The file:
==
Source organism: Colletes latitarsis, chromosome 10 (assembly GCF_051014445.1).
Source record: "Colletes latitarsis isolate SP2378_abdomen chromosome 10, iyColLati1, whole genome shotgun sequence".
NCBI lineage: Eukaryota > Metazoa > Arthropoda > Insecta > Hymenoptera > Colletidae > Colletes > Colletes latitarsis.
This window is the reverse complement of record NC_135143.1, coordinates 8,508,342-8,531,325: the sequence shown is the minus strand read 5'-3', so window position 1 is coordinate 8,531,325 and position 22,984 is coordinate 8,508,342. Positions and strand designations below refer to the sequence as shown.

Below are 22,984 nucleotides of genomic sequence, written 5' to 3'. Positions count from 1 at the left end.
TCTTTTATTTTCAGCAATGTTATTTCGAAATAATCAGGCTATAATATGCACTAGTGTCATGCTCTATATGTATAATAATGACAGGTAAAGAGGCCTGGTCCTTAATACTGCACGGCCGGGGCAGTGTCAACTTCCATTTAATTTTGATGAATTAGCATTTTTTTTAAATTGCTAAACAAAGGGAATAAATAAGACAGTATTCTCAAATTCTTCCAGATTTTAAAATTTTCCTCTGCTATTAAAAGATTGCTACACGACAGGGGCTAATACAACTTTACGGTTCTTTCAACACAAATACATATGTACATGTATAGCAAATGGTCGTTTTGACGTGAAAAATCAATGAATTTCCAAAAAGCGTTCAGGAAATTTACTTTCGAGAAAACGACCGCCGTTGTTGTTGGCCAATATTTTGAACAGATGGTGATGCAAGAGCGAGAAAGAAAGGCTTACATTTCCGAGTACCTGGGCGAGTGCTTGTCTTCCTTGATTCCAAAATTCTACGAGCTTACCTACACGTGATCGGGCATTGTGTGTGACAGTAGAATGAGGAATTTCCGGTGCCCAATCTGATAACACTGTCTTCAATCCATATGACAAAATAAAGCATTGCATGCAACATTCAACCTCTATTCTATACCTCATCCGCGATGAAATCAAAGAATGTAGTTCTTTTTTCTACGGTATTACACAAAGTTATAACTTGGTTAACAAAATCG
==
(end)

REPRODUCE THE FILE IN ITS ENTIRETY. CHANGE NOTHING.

Source organism: Colletes latitarsis, chromosome 10 (assembly GCF_051014445.1).
Source record: "Colletes latitarsis isolate SP2378_abdomen chromosome 10, iyColLati1, whole genome shotgun sequence".
NCBI lineage: Eukaryota > Metazoa > Arthropoda > Insecta > Hymenoptera > Colletidae > Colletes > Colletes latitarsis.
This window is the reverse complement of record NC_135143.1, coordinates 8,508,342-8,531,325: the sequence shown is the minus strand read 5'-3', so window position 1 is coordinate 8,531,325 and position 22,984 is coordinate 8,508,342. Positions and strand designations below refer to the sequence as shown.

Below are 22,984 nucleotides of genomic sequence, written 5' to 3'. Positions count from 1 at the left end.
TCTTTTATTTTCAGCAATGTTATTTCGAAATAATCAGGCTATAATATGCACTAGTGTCATGCTCTATATGTATAATAATGACAGGTAAAGAGGCCTGGTCCTTAATACTGCACGGCCGGGGCAGTGTCAACTTCCATTTAATTTTGATGAATTAGCATTTTTTTTAAATTGCTAAACAAAGGGAATAAATAAGACAGTATTCTCAAATTCTTCCAGATTTTAAAATTTTCCTCTGCTATTAAAAGATTGCTACACGACAGGGGCTAATACAACTTTACGGTTCTTTCAACACAAATACATATGTACATGTATAGCAAATGGTCGTTTTGACGTGAAAAATCAATGAATTTCCAAAAAGCGTTCAGGAAATTTACTTTCGAGAAAACGACCGCCGTTGTTGTTGGCCAATATTTTGAACAGATGGTGATGCAAGAGCGAGAAAGAAAGGCTTACATTTCCGAGTACCTGGGCGAGTGCTTGTCTTCCTTGATTCCAAAATTCTACGAGCTTACCTACACGTGATCGGGCATTGTGTGTGACAGTAGAATGAGGAATTTCCGGTGCCCAATCTGATAACACTGTCTTCAATCCATATGACAAAATAAAGCATTGCATGCAACATTCAACCTCTATTCTATACCTCATCCGCGATGAAATCAAAGAATGTAGTTCTTTTTTCTACGGTATTACACAAAGTTATAACTTGGTTAACAAAATCG